It’s 12:30am and I look out the window at a dimly lit road and manicured median. Bushy dark trees slowly move out of my eyesight as we continue onward. It’s just me, Mike and 25 strangers. We’ve put our lives in the hands of yet another bus driver. I can’t even begin to tell you how much ground we’ve covered as miles and kilometers mingle in my mind. Instead of sleeping until our 7am arrival in Chiang Mai, I’m staring out the window thinking about how cool it is to finally be in Thailand.
Sometimes, like right now, I’ll be sitting next to Mike on a bus bound for a new destination and I’ll get the chills. The kind you can feel tingling on the back of your neck. And I start thinking about our trip, everything it stands for and what a couple of badasses we are. I mean, who just hands over their resignation letter and buys a one-way ticket to Iceland? I’m proud of us for doing something so daring.
Now with 10 months of travel behind us, I get excited thinking about what I’ve done with my life. Growing up, I always heard the Goo Goo Dolls singing “Did you lose yourself somewhere out there?” in my head. And I didn’t know what that felt like, to lose yourself. Whenever I’d think about that phrase, I’d picture myself getting caught up in the thrill of life. But what that could actually entail was beyond my imagination. It was something I always wanted but had no idea how to achieve.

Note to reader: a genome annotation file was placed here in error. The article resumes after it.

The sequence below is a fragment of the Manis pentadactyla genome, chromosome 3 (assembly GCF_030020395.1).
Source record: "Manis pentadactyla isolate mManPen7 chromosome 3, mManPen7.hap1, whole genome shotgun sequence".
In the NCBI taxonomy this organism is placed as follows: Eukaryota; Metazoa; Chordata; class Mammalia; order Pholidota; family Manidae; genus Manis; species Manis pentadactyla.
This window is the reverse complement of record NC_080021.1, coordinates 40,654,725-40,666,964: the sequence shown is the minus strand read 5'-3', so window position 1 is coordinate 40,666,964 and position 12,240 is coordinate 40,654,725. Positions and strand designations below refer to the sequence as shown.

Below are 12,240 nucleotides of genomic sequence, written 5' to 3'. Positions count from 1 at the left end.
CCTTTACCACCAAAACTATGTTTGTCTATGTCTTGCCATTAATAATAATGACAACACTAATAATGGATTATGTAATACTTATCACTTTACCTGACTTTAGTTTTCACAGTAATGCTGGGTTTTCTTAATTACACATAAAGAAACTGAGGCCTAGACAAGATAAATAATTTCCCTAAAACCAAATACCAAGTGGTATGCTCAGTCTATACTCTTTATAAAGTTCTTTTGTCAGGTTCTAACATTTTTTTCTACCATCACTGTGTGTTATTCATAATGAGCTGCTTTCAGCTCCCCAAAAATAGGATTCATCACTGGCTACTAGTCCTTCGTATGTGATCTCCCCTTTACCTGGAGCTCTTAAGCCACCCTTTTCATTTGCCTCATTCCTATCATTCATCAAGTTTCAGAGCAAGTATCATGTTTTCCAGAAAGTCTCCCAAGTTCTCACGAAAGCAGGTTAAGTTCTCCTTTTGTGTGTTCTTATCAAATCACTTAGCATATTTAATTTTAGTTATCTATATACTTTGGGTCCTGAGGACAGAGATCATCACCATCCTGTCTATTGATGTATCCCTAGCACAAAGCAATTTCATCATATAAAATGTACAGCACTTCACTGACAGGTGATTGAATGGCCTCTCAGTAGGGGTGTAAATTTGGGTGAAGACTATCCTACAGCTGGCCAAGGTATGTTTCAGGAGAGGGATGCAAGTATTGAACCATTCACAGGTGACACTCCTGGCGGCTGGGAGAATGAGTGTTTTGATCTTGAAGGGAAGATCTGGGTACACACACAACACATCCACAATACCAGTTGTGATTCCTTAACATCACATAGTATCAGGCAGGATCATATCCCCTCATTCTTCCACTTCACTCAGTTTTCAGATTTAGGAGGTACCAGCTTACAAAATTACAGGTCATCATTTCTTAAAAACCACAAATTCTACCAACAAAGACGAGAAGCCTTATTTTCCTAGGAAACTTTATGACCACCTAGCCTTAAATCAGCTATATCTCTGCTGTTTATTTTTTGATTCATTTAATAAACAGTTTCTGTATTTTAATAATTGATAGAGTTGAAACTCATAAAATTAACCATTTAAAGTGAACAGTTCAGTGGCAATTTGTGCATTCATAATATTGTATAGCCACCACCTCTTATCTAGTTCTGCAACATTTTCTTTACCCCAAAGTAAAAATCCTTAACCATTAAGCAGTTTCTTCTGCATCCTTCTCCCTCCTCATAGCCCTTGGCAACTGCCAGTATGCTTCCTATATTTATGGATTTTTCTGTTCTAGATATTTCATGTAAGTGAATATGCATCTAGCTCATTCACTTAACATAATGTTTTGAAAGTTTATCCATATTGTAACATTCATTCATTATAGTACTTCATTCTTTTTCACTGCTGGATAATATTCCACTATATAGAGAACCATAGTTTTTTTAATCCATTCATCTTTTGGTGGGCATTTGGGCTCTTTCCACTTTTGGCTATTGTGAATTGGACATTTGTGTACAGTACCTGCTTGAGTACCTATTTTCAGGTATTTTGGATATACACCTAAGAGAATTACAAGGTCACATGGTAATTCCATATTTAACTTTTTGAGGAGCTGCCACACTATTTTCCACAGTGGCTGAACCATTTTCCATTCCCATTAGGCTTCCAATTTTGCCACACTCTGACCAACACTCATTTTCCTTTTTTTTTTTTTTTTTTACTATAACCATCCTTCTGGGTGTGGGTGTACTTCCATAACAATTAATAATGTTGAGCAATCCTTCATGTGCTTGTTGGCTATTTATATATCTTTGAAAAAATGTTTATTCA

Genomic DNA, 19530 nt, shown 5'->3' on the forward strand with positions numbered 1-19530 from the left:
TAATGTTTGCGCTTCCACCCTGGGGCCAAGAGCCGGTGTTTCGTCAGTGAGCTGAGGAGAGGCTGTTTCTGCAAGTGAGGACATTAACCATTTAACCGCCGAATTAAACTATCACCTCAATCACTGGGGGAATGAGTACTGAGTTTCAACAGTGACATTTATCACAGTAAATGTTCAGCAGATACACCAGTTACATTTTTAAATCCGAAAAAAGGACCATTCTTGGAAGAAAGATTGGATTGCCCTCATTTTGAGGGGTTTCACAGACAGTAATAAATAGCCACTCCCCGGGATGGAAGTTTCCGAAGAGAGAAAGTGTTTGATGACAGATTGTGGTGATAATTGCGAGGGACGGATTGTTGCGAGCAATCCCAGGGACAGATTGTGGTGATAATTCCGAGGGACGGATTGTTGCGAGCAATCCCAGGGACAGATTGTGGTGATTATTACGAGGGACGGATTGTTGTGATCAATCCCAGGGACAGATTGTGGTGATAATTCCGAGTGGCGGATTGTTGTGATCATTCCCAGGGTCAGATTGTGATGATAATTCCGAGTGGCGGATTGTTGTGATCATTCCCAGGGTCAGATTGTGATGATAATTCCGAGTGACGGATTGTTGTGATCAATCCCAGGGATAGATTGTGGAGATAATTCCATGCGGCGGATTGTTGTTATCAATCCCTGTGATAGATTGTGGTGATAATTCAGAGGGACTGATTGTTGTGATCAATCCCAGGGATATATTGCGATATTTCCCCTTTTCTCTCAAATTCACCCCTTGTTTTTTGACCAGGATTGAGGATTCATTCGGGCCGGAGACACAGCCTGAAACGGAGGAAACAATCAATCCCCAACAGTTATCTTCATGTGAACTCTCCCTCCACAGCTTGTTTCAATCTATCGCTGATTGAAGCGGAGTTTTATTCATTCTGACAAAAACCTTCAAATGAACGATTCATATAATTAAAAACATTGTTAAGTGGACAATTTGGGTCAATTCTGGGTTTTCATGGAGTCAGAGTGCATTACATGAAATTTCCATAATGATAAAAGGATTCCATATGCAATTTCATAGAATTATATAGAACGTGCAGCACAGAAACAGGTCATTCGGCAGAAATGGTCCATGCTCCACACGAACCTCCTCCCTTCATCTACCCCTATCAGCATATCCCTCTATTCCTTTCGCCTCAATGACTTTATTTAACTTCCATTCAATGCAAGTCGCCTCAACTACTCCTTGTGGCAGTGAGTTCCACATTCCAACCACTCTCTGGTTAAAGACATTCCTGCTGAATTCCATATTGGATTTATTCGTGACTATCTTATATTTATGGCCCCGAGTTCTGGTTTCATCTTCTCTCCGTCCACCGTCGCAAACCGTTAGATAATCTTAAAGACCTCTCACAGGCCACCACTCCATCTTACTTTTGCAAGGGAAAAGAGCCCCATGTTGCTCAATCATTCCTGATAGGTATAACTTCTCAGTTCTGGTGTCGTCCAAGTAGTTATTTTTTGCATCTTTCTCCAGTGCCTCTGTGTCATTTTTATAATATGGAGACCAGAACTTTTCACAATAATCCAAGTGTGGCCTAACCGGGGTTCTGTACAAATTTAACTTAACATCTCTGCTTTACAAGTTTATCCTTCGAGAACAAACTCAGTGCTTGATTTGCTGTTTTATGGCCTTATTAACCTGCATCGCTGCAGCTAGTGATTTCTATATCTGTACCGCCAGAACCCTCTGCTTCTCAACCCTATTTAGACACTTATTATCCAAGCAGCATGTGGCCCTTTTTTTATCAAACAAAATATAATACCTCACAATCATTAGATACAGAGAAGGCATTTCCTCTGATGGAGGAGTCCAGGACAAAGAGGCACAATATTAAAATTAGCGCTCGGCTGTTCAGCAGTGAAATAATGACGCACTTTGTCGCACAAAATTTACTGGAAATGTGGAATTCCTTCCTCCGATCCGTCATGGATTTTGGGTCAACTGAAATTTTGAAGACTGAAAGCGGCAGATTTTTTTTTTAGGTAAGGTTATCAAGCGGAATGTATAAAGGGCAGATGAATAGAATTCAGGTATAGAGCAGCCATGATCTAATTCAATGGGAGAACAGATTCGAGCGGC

Last year, when Mike and I turned off the road and onto the footpath, I could feel it happening. Quitting our jobs and selling our possessions was freeing. I was starting to feel different, like I really could do anything I wanted to if I just did it. And since we’ve been on this trip, life has turned into a joyride instead of a mapped route.
I’ve lost myself. But at the same time I discovered that a new me has been developing as well: someone who is more positive, empathetic, globally educated, able to slow down, to be happy with less and to be someone who isn’t afraid of risk or the unfamiliar. I didn’t expect these changes and didn’t force myself into them either. You’re shaped by your experiences, and the past 10 months have challenged us and caused us to look at the world through a new lens.
It’s interesting to think back to before we left. Mike and I knew this trip would change us. Spending more than a year outside your comfort zone in foreign places must have some kind of impact, we thought. We were right. And while we couldn’t predict the outcome, I’m really happy with how it’s turning out.